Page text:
I came to Anaheim Arena on Tuesday night because I have seen Luis Sanchez pitch to Cecil Cooper and Donnie Moore pitch to Dave Henderson.
I came to Anaheim Arena on Tuesday night because I have seen Dieter Brock throw snowballs in Chicago and Jim Everett lose his heart in San Francisco.
I came to Anaheim Arena on Tuesday night because I have seen the Southern California Sun set, the California Surf crash, the Newport Beach Dukes bedeviled and the Anaheim Amigos befriend the loss column 53 times in 78 American Basketball Assn. games.
I came to Anaheim Arena on Tuesday night because I wanted to see something I had never seen before--and may never see again during this lifetime.
At Anaheim Arena on Tuesday night, a professional sports team from Orange County won its league championship.
Does it matter that the team plays roller hockey, or that it is called "the Bullfrogs," or that it dusted three consecutive playoff opponents largely because it held a significant home-slab advantage?
The Bullfrogs are 1993 champions of Roller Hockey International, the little league that started up in early July in an attempt to capitalize on the in-line roller blade fad, warm some seats for Mighty Ducks ticket holders and maybe kill a few summer nights between Angel ulcers and Ram headaches.
The Bullfrogs didn't lose a game. They went 13-0-1 during the regular season and swept through the playoffs in four games, including Tuesday's clincher, a 9-4 victory over the Oakland Skates. They also led the league in attendance, averaging 8,419 through 11 home dates, including a happy, buoyant crowd of 8,809 Tuesday that refused to leave the building until Lord Dennis Murphy's Cup had been hoisted.
Miracle on Cement.
It was an amazing scene, really.
Here is what happens:
With play halted with 1.6 seconds remaining, the Anaheim team begins hugging and clapping and the fans stand and shimmy in the aisles.
Soon, the final buzzer sounds and the Anaheim team begins throwing equipment into the stands.
Heavy metal music throbs from the overhead speakers.
Fans twist and shout.
A shining gold trophy is placed on a fancy stand and the Anaheim team takes turns grabbing it, kissing it, skating with it while turning laps around The Slab, which is what the playing surface is actually called, although it sounds more like the place where the Rams and Angels traditionally finish their seasons.
Amid the giddiness, a team official picks up a microphone and publicly thanks the head coach, Chris McSorley, for "winning Orange County's first professional sports championship."
Close, but no cigar. In truth, the Bullfrogs won Orange County's second professional sports championship, but that truth is little known. Fact: The Orange County Stars were champions of the International Volleyball Assn. in 1977. Nobody remembers it, though, because nobody can remember attending one of their games.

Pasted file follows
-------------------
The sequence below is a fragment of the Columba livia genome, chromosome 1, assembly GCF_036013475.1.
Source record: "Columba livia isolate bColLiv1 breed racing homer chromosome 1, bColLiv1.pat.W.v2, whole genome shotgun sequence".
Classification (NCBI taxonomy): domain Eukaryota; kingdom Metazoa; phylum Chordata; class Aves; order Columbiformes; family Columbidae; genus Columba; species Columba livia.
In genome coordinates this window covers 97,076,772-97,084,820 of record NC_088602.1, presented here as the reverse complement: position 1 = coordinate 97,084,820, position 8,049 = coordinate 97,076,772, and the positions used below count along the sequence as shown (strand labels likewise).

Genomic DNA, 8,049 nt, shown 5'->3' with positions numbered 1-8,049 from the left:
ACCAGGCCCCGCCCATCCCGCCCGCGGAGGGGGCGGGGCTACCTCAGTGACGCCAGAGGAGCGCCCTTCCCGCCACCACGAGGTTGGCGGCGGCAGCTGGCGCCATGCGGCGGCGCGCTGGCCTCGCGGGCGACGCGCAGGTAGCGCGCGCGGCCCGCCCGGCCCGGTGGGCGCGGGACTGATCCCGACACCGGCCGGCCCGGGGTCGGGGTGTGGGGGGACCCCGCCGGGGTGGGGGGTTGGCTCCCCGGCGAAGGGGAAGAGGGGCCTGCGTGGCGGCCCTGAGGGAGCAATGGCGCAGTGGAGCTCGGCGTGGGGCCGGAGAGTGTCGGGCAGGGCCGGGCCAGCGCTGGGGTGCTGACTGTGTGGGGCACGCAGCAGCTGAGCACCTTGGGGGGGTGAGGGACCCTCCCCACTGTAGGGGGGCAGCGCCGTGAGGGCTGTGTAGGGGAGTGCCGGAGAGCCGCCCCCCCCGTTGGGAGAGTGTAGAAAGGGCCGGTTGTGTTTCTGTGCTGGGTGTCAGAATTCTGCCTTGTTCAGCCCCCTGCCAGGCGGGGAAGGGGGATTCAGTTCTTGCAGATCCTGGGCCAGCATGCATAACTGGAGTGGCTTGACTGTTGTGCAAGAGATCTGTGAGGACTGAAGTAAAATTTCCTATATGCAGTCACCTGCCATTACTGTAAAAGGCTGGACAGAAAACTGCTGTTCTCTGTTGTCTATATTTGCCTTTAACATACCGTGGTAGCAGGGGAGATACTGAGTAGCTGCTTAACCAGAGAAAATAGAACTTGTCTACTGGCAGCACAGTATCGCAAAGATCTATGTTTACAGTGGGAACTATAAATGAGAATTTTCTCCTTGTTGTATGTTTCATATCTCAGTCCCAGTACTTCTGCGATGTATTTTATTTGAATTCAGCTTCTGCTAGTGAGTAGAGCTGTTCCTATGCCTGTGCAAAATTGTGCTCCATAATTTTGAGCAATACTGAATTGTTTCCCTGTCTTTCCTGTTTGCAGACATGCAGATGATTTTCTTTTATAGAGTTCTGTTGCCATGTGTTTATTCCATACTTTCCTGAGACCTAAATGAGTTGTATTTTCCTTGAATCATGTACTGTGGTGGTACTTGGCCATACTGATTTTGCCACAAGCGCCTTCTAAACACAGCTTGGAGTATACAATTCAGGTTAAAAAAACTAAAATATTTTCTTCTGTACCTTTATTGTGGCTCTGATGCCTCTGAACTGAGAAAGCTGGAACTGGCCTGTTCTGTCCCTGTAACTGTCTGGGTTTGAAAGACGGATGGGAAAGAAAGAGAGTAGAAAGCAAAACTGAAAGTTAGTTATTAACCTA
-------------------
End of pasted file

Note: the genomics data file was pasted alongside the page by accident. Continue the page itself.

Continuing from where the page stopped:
Along the way, the Amigos moved to Los Angeles and finally Utah, the Sun and Surf folded and the Dukes blew the 1993 TeamTennis finals when their heavily favored mixed doubles team lost to Wichita's. The Dukes had entered that match with a 14-1 record. Wichita was a mere 9-7.
It was a classic Orange County pressure performance.
I asked Bullfrog officials if they had any advice for the Rams and Angels, any winning tips to pass along to their competitively impaired neighbors.
Maury Silver, the Bullfrog owner, came up with an outlandish idea. He suggested spending money.
"We went after the best players," Silver said. "Now our sport is not like those other sports; our payrolls are small and we don't have the big, big money contracts. Our players play for prize money, basically--$48,000 for first place and up to $25,000 more if they win the championship. It works out to $900-plus a week per man.
"Still, we paid the expense of flying in players for tryouts from all over Canada and all over the United States. Chris McSorley wanted these players, about 30 of them, so we flew them in, put them up, fed them. It wasn't cheap.
"But, it's like anything else--if you want the good players, you've got to pay the money to get them."
Bob Elder, Bullfrog general manager, advised bringing in "the best players you can and giving the person in charge total control. We gave Chris McSorley carte blanche. He didn't like the roster we drafted so he cut them all and brought in his own players. You put your trust in the people who know.
"Maybe if the Rams did that with Chuck Knox, or the Angels with their payroll . . . Too often, high management doesn't do what it should--give the coaching staff the talent it needs and stay out of the way. Too often, management says, 'Gee, I don't what to spend that much.'
"There ought to be more owners like Maury."
One thing about these Bullfrogs: You have to love their self-confidence. Before Tuesday's game, a Long Beach restaurant announced it would host a victory party for the "world champion Bullfrogs." During the final period, the P.A. announcer began detailing the following day's parade down Main Street at Disneyland.
And already, a white banner hangs from the Anaheim Arena rafters, touting the Bullfrogs' undefeated season.
It gives the place a regal air. Not quite the Montreal Forum, but it is encouraging to learn that the curse of Anaheim does not extend north of Katella.
* BULLFROGS WIN TITLE
The Bullfrogs rolled to the league title with a 9-4 victory over Oakland. C9